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    Rachel Gloger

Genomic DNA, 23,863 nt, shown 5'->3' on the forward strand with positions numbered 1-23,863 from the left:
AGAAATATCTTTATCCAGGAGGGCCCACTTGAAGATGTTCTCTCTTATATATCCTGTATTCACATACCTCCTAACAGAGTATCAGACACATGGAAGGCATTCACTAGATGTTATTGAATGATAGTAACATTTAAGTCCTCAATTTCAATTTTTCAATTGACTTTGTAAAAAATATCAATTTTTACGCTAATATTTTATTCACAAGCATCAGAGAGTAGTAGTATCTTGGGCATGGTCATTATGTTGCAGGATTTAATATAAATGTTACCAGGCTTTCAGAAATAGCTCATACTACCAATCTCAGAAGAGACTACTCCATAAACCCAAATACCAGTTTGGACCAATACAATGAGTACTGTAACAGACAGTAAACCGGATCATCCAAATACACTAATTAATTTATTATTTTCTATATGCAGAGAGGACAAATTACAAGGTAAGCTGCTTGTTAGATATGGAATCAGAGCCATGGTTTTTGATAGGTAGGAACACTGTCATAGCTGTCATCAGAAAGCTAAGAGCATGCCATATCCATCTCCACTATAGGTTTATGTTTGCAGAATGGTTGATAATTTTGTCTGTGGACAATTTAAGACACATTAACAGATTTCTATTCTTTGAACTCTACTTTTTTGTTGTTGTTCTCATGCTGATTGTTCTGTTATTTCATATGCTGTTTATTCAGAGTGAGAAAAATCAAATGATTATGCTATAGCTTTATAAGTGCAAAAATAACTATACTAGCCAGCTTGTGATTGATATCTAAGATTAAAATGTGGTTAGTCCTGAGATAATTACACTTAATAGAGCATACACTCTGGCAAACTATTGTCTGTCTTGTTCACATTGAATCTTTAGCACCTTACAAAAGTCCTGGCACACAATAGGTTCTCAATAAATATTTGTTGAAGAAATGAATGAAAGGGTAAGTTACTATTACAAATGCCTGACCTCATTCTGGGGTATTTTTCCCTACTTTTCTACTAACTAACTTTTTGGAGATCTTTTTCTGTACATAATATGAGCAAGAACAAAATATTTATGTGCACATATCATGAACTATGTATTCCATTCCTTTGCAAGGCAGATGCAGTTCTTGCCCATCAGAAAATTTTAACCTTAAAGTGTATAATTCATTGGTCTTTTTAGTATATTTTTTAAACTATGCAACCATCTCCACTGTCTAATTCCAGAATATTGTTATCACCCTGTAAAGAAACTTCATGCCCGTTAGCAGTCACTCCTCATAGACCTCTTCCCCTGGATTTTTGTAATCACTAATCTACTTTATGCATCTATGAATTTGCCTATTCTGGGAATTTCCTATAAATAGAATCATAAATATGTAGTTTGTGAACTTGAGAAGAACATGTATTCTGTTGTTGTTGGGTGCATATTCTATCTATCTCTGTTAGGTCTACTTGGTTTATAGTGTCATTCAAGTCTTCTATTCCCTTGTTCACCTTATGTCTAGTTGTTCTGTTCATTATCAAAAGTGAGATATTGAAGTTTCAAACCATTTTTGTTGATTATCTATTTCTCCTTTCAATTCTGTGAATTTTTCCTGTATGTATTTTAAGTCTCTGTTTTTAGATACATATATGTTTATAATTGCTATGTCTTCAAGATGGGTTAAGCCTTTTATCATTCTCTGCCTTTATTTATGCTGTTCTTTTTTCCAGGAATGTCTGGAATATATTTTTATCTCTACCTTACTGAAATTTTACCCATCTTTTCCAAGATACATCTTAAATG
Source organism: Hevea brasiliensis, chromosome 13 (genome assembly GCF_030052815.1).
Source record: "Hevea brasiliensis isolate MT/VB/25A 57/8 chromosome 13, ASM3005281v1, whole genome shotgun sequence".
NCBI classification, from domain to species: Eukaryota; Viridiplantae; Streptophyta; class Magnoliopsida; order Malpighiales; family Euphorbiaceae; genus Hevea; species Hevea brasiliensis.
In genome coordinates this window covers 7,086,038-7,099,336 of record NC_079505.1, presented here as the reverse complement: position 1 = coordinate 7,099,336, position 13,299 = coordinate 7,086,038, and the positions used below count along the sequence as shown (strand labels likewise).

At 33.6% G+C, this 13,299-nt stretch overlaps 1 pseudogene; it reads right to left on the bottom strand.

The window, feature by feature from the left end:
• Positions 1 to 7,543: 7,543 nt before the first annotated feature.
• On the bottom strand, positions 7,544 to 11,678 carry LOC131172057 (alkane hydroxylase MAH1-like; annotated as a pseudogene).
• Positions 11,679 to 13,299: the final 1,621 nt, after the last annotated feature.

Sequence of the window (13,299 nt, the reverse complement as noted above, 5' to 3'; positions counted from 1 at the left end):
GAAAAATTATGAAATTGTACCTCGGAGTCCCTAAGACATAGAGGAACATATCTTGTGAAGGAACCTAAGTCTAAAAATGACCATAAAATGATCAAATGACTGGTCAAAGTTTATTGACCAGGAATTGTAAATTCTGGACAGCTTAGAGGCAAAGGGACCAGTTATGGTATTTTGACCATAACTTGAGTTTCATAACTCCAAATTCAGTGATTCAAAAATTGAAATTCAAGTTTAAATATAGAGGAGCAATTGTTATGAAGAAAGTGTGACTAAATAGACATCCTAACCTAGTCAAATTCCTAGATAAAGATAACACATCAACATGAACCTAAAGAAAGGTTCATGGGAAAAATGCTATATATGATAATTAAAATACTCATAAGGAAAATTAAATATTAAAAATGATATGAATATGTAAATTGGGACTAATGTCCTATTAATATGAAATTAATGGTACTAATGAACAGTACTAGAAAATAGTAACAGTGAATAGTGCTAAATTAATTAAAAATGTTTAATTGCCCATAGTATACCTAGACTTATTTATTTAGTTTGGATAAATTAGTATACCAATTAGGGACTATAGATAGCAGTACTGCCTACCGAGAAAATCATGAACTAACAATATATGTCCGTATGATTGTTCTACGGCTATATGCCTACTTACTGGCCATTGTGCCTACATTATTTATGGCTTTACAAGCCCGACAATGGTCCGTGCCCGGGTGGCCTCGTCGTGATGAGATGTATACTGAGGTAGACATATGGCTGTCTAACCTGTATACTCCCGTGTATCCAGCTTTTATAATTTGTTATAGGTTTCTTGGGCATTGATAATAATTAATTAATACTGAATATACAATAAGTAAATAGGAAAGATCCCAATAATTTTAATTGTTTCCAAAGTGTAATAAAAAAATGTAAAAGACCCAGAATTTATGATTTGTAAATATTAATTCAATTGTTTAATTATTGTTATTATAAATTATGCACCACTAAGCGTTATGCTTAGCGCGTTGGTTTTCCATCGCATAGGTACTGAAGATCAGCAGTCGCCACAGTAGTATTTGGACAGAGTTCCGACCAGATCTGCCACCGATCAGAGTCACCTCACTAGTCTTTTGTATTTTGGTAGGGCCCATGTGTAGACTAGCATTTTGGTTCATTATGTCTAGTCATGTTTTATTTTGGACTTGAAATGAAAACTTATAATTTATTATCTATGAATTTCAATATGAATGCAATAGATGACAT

Still Feeling Anxious After Waking Up From Brain Surgery for Cavernoma